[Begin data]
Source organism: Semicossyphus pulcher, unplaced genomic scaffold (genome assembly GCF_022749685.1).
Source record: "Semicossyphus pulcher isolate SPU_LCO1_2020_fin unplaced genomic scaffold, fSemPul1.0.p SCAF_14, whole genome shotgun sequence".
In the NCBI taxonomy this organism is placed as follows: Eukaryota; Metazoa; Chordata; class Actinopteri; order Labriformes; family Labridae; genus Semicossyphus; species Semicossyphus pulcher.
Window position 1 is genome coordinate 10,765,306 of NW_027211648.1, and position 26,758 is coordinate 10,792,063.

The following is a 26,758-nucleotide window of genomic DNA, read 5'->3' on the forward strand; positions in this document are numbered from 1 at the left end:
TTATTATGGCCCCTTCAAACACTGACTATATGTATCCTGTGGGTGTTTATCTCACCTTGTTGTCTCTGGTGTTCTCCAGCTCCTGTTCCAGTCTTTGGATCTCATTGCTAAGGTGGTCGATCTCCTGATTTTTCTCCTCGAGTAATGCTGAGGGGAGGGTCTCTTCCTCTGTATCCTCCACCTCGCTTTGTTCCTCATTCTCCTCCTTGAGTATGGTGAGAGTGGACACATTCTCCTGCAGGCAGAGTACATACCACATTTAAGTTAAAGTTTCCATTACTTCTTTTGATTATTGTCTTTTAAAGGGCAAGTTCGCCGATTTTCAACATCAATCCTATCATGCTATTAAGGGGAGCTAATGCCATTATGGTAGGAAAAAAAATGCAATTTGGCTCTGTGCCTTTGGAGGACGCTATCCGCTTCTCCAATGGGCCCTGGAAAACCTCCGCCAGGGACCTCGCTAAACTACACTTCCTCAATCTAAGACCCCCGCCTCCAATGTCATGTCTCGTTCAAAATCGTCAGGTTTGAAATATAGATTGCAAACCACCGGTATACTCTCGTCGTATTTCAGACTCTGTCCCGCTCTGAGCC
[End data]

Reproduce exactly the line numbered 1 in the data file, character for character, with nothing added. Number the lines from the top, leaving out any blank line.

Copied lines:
Source organism: Semicossyphus pulcher, unplaced genomic scaffold (genome assembly GCF_022749685.1).